Culver Hole: A Medieval Dovecote Steeped in Smugglers Myth

The medieval Culver Hole at Port Eynon on the Gower Peninsula.(Image: Andrew Bennett. Culver Hole at Port Eynon, Gower)

Nestled beneath the rugged sea cliffs of the Gower Peninsula, an area of outstanding natural beauty in the south of Wales, this remarkable collision of man and nature is easily missed from the coastal pathways above. A breathtaking walled sea cave, Culver Hole dates back to medieval times. Its history is steeped in folk tales of smugglers and secret passages, but the cave’s original function is rather less romantic.

“Believed to date from the 13th or 14th century, Culver Hole is sealed off by a sixty foot high stone wall, that resembles something out of an Indiana Jones film set”, wrote Martin Aaron in a BBC blog post. Visitors are, however, more likely to find evidence of Columbidae rather than Serpentes.

Culver Hole in South Wales.

(Image: Alan Richards)

From inside, the centuries-old purpose behind the construction of Culver Hole, a Site of Special Scientific Interest (SSSI) and Scheduled Ancient Monument, is plain to see. Aaron writes that “the internal wall face is honeycombed with around thirty tiers of rectangular nesting boxes which would have been home to hundreds of medieval pigeons.”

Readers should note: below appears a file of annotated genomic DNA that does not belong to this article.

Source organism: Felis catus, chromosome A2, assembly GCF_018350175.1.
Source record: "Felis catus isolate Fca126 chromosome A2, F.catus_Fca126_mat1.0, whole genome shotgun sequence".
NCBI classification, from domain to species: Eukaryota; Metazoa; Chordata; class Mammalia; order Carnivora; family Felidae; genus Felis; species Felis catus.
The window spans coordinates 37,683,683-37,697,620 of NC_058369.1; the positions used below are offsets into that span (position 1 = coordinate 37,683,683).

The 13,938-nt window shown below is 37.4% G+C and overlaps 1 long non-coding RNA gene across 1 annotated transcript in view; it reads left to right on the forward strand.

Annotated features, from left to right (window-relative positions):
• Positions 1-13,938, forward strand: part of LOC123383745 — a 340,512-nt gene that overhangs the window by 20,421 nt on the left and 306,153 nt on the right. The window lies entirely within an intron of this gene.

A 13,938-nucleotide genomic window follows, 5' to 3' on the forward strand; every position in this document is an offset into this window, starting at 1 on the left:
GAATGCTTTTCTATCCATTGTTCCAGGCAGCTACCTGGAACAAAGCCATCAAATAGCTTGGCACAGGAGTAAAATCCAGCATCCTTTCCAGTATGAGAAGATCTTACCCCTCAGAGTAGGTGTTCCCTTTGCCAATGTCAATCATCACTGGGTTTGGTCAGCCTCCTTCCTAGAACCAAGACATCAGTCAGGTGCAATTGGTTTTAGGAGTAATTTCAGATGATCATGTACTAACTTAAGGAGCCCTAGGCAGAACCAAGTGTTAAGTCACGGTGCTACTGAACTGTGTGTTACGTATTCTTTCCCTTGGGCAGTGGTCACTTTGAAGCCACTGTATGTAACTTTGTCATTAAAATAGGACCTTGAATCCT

(Image: Nick Earl)

Pigeons were an important source of red meat and fresh eggs during times of hardship, and their ability to breed year round made them attractive to people of all social classes. As locals and livestock struggled to stretch meagre food stocks across the long winter months, the Blue Rock Pigeon would have been an especially desirable option, writes Explore Gower.

(Image: Ceri Roberts)

Moreover, the word culver derives from the Old English culfre (or culufre), meaning a pigeon or dove. Explore Gower adds that “the term culverhouse is still used in some parts of Britain to denote a dovecote.” But what’s in a name? In the case of Culver Hole, it seems, everything!

Its hundreds of purpose-built nest sites located behind the high stone wall, concealing several floors and rough stone stairways, requires little further explanation. But this is the British coastline, so it’s not particularly surprising that centuries-old stories of smugglers have added a touch of derring do to the local pigeons.

(Image: Aaron Jones)

Folklore tells of smugglers stashing their contraband inside the walled sea cave. More elaborate versions of the legend tell of a secret passage, or smugglers tunnel, connecting Culver Hole to the nearby salt house at Port Eynon. Though there’s nothing especially mythical about a tunnel, even a hidden one, secret passages are common in urban legend, and have been linked to the notion of hidden gold or lost treasure. Perhaps there’s a touch of Indiana Jones to Culver Hole after all!

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